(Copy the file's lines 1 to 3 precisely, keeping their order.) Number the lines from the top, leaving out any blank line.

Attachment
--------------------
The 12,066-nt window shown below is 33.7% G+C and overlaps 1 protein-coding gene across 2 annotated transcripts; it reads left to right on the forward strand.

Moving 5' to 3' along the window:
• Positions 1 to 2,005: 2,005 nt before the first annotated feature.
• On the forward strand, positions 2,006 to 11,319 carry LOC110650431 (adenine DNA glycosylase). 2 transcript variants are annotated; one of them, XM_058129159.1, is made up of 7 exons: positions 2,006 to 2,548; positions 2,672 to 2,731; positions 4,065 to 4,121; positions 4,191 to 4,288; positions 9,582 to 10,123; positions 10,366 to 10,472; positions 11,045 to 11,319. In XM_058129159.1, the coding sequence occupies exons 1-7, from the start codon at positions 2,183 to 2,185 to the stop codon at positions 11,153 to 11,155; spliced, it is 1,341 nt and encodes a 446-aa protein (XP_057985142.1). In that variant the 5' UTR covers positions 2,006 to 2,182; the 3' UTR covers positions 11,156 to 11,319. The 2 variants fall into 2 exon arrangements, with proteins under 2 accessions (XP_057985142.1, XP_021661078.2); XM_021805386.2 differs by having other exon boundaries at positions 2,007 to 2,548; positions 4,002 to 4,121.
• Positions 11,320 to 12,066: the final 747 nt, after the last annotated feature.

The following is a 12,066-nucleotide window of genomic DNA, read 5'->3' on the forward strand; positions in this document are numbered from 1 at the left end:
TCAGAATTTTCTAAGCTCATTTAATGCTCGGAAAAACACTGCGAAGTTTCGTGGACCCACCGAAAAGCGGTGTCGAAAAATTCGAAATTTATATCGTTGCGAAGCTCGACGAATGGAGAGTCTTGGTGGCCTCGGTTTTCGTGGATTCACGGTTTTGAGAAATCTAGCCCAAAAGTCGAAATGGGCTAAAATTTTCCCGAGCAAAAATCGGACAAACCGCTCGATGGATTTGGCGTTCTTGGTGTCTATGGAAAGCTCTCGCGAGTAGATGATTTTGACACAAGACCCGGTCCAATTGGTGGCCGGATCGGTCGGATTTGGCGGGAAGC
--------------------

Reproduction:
The 12,066-nt window shown below is 33.7% G+C and overlaps 1 protein-coding gene across 2 annotated transcripts; it reads left to right on the forward strand.

Moving 5' to 3' along the window:
• Positions 1 to 2,005: 2,005 nt before the first annotated feature.